Treatment of Large Non-Muscle-Invasive Bladder Cancer: The Potential Role of Neoadjuvant Intravesical Chemotherapy - Beyond the Abstract

Most transitional cell carcinoma (TCC) of the bladder is non-invasive at diagnosis. However, while maintaining its non-invasive features, the tumor may grow unnoticed and without symptoms until it reaches a large size. These large intraluminal masses upon first presentation raise some diagnostic and therapeutic challenges. They may not have any invasive features on imaging, and histopathology is often inconclusive. Immediate radical cystectomy might not be possible. On the other hand, a bladder sparing strategy (possible staged resection, instillations) might delay necessary radical treatment.

In our experience in our admittedly small series of patients, we observed that invasive features are possible in those large bladder TCC, but not as widely encountered as perhaps expected. This means that immediate radical cystectomy might be an overtreatment in many of these tumors. On the other hand, these large bladder masses are hardly resectable transurethrally.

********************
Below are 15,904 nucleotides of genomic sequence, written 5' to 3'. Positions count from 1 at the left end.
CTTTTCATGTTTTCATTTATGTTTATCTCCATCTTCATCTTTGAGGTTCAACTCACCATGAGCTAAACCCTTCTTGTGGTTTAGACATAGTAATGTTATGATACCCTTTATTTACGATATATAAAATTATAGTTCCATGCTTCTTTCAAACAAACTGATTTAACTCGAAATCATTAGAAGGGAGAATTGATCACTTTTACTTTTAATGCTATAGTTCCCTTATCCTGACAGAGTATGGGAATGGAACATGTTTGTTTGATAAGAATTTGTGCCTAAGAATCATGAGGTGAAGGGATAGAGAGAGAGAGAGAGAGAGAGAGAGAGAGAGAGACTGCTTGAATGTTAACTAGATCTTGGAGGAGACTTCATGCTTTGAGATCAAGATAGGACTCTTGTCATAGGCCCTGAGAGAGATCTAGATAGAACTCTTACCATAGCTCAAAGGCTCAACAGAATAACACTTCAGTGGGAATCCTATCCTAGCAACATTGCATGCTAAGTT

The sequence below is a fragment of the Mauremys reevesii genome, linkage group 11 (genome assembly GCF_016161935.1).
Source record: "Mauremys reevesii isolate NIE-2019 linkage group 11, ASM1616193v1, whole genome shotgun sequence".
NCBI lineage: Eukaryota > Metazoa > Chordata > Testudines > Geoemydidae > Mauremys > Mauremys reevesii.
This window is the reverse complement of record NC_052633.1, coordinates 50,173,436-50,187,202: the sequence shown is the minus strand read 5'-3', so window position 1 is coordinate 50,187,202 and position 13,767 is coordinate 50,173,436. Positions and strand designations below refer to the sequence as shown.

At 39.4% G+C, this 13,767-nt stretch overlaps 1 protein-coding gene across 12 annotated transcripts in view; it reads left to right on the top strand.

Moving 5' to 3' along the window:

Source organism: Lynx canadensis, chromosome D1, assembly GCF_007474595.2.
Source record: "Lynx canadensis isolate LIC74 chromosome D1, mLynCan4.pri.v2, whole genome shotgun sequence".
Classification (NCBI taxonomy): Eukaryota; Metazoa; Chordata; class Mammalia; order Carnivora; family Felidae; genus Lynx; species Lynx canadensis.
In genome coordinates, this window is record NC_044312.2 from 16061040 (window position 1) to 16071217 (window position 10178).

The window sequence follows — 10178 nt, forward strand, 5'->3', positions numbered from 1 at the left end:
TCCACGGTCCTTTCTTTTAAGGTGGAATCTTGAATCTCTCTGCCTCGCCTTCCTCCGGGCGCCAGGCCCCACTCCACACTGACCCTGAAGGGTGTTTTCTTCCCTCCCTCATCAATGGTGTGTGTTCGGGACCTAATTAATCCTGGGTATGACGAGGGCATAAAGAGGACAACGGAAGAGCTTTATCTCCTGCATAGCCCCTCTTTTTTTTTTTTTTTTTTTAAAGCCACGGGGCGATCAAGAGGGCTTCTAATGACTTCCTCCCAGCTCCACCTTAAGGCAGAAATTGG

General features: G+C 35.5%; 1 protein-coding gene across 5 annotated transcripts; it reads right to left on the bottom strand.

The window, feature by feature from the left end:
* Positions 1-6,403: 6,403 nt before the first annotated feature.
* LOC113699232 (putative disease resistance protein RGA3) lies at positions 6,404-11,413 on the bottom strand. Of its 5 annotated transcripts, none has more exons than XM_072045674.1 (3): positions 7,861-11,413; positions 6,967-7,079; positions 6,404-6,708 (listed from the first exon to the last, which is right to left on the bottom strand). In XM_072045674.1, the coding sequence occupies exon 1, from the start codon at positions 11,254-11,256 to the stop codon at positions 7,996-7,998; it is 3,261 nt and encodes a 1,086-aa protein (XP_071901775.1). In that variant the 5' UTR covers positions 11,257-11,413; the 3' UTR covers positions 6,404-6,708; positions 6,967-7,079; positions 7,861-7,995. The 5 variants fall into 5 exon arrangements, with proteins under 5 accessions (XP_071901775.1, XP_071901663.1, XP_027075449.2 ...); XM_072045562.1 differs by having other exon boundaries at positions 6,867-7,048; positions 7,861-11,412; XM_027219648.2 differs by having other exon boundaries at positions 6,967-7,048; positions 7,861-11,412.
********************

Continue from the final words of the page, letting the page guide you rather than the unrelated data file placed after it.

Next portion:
Therefore, similarly to other tumors, we considered applying neoadjuvant chemo-resection to reduce the tumor size before surgical treatment.

Our intention was to use the cytoreductive effect of mitomycin to resect all those bulky tumors completely in a single session. The short intensive schedule of intravesical instillations of mitomycin significantly reduced the tumor size before endoscopic resection. It allowed us to stage accurately and to spare most of the bladders, without delaying a possible radical cystectomy significantly where needed.

Even if radical cystectomy is a suitable and oncologically safe treatment for high-risk non-muscle-invasive bladder cancer, in high-risk patients with significant co-morbidities, and those refusing cystectomy, one can consider this bladder sparing strategy.

Written by: Marco Raber, MD1,2 Noor Buchholz, MD1,3

  1. U-merge (Urology in Emerging Countries), London, United Kingdom
  2. Mediclinic Middle East, Dubai, United Arab Emirates
  3. Department of Urology and Men’s Health, Al Garhoud Private Hospital, Dubai, United Arab Emirates
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